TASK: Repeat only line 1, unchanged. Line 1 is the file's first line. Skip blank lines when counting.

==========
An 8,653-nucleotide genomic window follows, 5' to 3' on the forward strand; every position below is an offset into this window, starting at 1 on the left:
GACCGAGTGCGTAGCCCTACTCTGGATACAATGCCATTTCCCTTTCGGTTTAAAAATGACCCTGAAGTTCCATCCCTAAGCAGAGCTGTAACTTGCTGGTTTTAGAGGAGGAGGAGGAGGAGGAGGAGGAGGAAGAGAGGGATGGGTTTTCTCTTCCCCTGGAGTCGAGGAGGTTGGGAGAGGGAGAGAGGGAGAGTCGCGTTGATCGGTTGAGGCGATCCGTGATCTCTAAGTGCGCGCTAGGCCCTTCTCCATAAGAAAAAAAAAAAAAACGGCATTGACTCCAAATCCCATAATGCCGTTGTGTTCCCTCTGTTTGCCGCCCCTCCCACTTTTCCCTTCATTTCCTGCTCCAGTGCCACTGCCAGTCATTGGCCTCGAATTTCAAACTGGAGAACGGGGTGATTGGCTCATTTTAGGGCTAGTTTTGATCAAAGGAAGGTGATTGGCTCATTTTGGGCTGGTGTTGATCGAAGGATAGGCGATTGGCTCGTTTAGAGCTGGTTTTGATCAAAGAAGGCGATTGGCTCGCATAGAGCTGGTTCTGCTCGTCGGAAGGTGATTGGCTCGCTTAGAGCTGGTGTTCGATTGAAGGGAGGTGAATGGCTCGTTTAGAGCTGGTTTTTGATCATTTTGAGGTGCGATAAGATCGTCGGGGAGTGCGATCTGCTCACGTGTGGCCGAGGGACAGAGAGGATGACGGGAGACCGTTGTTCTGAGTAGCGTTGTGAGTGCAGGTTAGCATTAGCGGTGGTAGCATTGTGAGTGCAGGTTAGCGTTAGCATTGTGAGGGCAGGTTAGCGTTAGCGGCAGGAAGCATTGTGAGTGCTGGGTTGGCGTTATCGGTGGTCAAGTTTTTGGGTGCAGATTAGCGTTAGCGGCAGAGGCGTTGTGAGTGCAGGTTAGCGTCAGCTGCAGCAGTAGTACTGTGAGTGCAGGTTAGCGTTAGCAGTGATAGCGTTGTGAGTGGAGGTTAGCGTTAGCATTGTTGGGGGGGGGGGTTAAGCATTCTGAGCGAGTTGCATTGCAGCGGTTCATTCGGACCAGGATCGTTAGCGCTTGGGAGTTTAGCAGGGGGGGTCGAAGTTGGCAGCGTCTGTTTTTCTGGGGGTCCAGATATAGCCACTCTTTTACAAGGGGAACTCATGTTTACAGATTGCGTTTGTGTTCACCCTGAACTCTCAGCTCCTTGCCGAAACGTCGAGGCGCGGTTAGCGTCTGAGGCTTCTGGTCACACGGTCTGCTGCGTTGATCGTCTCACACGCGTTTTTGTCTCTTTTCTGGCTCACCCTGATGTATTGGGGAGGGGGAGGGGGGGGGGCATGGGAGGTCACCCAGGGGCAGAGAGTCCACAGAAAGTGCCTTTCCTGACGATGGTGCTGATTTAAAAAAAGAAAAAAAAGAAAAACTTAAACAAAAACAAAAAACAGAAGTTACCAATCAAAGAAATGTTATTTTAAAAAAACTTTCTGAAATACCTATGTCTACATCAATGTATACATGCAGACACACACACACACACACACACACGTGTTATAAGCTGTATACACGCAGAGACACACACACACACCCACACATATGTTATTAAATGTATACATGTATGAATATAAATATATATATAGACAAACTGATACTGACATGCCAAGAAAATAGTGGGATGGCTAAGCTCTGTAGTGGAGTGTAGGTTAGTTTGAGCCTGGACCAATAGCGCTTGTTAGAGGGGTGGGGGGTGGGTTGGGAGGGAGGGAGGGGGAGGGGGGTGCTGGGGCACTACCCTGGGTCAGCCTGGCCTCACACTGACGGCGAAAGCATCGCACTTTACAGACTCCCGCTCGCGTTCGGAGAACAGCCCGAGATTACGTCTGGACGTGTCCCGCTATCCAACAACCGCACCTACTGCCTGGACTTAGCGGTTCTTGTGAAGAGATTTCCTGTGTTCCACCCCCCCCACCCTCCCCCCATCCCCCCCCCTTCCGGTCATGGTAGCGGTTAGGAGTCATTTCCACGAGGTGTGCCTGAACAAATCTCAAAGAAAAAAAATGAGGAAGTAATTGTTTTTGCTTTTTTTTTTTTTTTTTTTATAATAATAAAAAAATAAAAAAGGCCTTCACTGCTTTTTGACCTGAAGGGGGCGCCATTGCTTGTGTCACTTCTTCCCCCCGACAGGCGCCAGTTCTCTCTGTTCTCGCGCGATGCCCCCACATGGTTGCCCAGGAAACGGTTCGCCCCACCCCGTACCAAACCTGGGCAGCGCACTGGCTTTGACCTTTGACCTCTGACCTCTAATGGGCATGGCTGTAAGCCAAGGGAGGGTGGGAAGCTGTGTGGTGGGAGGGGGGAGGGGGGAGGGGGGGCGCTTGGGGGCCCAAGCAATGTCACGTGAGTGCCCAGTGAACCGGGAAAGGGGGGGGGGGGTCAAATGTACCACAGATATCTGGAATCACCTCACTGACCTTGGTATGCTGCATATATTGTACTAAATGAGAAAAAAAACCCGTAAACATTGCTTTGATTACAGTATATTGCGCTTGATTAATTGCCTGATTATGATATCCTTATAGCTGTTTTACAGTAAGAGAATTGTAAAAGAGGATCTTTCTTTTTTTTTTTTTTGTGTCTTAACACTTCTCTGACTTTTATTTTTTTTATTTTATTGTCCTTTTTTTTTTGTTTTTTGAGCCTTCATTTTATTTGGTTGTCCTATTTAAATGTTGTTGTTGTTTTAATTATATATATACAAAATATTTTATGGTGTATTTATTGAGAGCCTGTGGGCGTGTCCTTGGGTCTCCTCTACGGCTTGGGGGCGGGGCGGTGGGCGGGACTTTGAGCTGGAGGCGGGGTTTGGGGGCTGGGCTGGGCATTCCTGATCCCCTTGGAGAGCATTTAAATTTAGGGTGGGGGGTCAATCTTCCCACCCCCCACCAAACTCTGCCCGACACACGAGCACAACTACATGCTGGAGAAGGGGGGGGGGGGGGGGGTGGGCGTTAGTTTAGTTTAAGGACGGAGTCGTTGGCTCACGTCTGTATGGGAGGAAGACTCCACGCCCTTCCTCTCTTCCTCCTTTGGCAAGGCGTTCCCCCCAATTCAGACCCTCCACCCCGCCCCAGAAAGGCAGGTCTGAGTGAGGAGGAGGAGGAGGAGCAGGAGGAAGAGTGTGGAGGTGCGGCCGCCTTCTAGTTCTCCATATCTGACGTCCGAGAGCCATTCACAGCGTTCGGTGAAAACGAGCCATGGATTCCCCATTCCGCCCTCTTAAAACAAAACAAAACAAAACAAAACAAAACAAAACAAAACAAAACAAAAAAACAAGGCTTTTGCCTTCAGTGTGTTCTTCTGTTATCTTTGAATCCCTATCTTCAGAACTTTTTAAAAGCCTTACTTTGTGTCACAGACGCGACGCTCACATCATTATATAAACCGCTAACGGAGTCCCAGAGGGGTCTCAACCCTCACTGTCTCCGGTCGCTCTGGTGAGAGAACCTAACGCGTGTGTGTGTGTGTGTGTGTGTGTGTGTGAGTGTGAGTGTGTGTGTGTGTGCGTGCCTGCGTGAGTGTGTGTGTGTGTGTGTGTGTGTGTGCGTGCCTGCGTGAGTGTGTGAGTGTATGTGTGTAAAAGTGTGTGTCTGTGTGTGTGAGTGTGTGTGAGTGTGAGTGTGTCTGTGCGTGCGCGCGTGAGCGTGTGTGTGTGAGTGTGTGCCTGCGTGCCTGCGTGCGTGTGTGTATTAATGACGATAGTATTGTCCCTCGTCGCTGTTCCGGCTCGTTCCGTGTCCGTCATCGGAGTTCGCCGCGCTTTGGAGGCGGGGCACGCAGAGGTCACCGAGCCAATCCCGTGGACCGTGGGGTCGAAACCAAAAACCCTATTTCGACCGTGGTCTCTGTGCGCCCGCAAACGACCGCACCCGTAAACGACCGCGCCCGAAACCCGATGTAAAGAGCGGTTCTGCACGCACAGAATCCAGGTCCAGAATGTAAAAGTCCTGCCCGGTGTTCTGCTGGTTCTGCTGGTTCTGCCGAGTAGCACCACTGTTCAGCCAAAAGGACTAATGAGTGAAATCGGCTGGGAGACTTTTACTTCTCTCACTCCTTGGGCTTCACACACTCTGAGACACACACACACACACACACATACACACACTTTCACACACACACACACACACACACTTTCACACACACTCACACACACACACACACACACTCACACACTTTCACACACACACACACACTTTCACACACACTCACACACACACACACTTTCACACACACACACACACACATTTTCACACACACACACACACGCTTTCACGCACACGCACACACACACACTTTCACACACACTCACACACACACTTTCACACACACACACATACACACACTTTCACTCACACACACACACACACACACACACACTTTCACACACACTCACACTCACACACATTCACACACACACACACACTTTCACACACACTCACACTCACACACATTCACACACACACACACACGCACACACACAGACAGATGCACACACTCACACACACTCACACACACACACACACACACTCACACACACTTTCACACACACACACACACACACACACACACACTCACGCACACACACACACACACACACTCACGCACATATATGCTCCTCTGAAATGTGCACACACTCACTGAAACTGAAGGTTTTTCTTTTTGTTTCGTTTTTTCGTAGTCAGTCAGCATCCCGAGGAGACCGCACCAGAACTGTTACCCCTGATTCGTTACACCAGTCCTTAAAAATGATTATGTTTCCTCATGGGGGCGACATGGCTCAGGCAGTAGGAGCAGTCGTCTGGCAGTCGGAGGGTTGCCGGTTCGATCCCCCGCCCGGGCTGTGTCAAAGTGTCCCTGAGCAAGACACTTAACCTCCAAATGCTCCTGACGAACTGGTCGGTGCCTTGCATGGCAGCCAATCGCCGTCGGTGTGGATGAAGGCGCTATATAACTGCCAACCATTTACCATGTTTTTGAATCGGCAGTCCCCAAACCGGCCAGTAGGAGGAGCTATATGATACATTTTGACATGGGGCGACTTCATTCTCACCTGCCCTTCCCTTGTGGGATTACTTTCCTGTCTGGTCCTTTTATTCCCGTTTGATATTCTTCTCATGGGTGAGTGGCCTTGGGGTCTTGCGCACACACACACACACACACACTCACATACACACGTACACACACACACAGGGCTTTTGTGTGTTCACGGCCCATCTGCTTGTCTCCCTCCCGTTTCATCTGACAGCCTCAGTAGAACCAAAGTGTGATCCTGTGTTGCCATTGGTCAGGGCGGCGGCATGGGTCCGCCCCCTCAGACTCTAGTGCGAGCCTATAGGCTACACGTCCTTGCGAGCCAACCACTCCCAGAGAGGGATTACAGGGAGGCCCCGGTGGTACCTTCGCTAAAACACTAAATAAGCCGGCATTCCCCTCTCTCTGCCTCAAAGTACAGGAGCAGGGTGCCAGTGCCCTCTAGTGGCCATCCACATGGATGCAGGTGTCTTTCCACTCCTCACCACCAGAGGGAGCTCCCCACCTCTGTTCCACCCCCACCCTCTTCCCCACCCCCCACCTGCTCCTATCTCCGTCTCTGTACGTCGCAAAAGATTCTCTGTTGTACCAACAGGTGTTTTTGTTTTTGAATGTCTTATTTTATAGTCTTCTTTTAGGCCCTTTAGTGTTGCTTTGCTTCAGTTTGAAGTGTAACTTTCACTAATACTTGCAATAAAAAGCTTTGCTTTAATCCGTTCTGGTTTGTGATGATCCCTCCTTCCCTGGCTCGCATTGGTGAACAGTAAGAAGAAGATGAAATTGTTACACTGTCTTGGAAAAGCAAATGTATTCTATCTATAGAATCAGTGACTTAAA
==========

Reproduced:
An 8,653-nucleotide genomic window follows, 5' to 3' on the forward strand; every position below is an offset into this window, starting at 1 on the left: